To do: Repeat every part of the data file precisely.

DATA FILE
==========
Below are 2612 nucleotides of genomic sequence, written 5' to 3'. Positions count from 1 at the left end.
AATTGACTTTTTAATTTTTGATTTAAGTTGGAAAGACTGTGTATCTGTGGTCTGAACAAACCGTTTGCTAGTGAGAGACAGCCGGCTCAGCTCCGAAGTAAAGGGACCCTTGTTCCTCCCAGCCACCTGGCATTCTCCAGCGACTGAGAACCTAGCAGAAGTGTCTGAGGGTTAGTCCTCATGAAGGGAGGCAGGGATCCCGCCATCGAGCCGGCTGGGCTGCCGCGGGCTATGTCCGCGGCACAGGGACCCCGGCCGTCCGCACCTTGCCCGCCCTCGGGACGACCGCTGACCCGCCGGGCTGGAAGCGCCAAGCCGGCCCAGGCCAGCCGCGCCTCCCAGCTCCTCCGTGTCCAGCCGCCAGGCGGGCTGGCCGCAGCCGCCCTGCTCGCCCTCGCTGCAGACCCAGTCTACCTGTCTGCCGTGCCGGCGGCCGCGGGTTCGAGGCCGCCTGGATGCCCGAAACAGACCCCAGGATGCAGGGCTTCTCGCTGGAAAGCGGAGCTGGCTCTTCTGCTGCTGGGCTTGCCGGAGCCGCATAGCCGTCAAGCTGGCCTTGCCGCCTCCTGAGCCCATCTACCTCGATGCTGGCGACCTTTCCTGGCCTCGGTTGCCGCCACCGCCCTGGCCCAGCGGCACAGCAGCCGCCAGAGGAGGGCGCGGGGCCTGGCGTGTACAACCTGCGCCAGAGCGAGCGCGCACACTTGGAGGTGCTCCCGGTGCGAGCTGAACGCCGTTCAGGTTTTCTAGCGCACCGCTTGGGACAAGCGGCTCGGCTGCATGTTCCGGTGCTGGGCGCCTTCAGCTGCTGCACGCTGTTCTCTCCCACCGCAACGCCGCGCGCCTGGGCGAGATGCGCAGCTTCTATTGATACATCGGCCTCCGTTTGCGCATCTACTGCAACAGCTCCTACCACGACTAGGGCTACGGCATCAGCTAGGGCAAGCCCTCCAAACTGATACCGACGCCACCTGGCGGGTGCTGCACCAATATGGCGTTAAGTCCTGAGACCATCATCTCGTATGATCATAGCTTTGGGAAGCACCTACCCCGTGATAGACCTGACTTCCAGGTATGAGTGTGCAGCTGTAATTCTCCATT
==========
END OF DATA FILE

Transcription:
Below are 2612 nucleotides of genomic sequence, written 5' to 3'. Positions count from 1 at the left end.
AATTGACTTTTTAATTTTTGATTTAAGTTGGAAAGACTGTGTATCTGTGGTCTGAACAAACCGTTTGCTAGTGAGAGACAGCCGGCTCAGCTCCGAAGTAAAGGGACCCTTGTTCCTCCCAGCCACCTGGCATTCTCCAGCGACTGAGAACCTAGCAGAAGTGTCTGAGGGTTAGTCCTCATGAAGGGAGGCAGGGATCCCGCCATCGAGCCGGCTGGGCTGCCGCGGGCTATGTCCGCGGCACAGGGACCCCGGCCGTCCGCACCTTGCCCGCCCTCGGGACGACCGCTGACCCGCCGGGCTGGAAGCGCCAAGCCGGCCCAGGCCAGCCGCGCCTCCCAGCTCCTCCGTGTCCAGCCGCCAGGCGGGCTGGCCGCAGCCGCCCTGCTCGCCCTCGCTGCAGACCCAGTCTACCTGTCTGCCGTGCCGGCGGCCGCGGGTTCGAGGCCGCCTGGATGCCCGAAACAGACCCCAGGATGCAGGGCTTCTCGCTGGAAAGCGGAGCTGGCTCTTCTGCTGCTGGGCTTGCCGGAGCCGCATAGCCGTCAAGCTGGCCTTGCCGCCTCCTGAGCCCATCTACCTCGATGCTGGCGACCTTTCCTGGCCTCGGTTGCCGCCACCGCCCTGGCCCAGCGGCACAGCAGCCGCCAGAGGAGGGCGCGGGGCCTGGCGTGTACAACCTGCGCCAGAGCGAGCGCGCACACTTGGAGGTGCTCCCGGTGCGAGCTGAACGCCGTTCAGGTTTTCTAGCGCACCGCTTGGGACAAGCGGCTCGGCTGCATGTTCCGGTGCTGGGCGCCTTCAGCTGCTGCACGCTGTTCTCTCCCACCGCAACGCCGCGCGCCTGGGCGAGATGCGCAGCTTCTATTGATACATCGGCCTCCGTTTGCGCATCTACTGCAACAGCTCCTACCACGACTAGGGCTACGGCATCAGCTAGGGCAAGCCCTCCAAACTGATACCGACGCCACCTGGCGGGTGCTGCACCAATATGGCGTTAAGTCCTGAGACCATCATCTCGTATGATCATAGCTTTGGGAAGCACCTACCCCGTGATAGACCTGACTTCCAGGTATGAGTGTGCAGCTGTAATTCTCCATT